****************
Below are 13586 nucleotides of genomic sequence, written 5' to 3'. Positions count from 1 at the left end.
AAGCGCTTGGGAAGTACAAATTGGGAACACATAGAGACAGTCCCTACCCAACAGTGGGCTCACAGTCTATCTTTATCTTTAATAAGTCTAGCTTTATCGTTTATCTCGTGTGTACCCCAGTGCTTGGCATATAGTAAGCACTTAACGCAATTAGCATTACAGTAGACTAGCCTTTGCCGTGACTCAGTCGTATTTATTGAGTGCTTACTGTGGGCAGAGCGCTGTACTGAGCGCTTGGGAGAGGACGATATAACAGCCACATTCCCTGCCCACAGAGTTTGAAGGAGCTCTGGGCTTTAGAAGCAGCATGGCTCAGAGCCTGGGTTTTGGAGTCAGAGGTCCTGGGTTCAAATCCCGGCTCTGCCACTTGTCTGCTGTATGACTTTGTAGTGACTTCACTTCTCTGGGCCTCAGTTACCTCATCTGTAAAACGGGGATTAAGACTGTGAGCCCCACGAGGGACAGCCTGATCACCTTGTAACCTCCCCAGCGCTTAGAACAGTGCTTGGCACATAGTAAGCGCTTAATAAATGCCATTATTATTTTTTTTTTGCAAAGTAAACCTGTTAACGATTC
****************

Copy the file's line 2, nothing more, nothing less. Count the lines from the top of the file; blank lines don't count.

AAGCGCTTGGGAAGTACAAATTGGGAACACATAGAGACAGTCCCTACCCAACAGTGGGCTCACAGTCTATCTTTATCTTTAATAAGTCTAGCTTTATCGTTTATCTCGTGTGTACCCCAGTGCTTGGCATATAGTAAGCACTTAACGCAATTAGCATTACAGTAGACTAGCCTTTGCCGTGACTCAGTCGTATTTATTGAGTGCTTACTGTGGGCAGAGCGCTGTACTGAGCGCTTGGGAGAGGACGATATAACAGCCACATTCCCTGCCCACAGAGTTTGAAGGAGCTCTGGGCTTTAGAAGCAGCATGGCTCAGAGCCTGGGTTTTGGAGTCAGAGGTCCTGGGTTCAAATCCCGGCTCTGCCACTTGTCTGCTGTATGACTTTGTAGTGACTTCACTTCTCTGGGCCTCAGTTACCTCATCTGTAAAACGGGGATTAAGACTGTGAGCCCCACGAGGGACAGCCTGATCACCTTGTAACCTCCCCAGCGCTTAGAACAGTGCTTGGCACATAGTAAGCGCTTAATAAATGCCATTATTATTTTTTTTTTGCAAAGTAAACCTGTTAACGATTC